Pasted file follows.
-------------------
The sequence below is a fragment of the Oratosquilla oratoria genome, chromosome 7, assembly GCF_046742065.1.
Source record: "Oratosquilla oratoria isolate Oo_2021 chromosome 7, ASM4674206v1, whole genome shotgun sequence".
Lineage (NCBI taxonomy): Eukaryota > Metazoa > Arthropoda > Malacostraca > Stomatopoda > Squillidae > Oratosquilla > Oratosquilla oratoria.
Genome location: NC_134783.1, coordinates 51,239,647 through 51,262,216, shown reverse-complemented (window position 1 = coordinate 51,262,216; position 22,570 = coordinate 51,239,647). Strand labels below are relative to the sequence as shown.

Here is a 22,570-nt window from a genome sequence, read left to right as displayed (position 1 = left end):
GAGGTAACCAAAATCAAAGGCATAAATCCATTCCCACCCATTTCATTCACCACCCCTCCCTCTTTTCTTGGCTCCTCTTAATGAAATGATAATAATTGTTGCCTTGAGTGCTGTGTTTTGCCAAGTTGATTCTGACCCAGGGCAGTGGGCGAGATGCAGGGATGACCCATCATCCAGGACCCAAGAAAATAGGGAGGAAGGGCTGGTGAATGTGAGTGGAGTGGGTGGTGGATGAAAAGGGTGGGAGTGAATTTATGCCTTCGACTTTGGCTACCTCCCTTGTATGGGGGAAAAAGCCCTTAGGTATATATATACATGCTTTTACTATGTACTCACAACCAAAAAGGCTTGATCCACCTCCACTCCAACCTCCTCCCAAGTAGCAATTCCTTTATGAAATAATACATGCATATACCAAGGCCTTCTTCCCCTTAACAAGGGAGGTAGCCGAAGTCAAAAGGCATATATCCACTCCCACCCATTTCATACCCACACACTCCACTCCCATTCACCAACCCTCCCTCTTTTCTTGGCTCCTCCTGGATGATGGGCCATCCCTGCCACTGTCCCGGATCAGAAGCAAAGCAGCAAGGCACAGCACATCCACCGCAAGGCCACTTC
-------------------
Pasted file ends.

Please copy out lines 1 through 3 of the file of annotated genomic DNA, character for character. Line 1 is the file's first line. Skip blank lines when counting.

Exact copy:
The sequence below is a fragment of the Oratosquilla oratoria genome, chromosome 7, assembly GCF_046742065.1.
Source record: "Oratosquilla oratoria isolate Oo_2021 chromosome 7, ASM4674206v1, whole genome shotgun sequence".
Lineage (NCBI taxonomy): Eukaryota > Metazoa > Arthropoda > Malacostraca > Stomatopoda > Squillidae > Oratosquilla > Oratosquilla oratoria.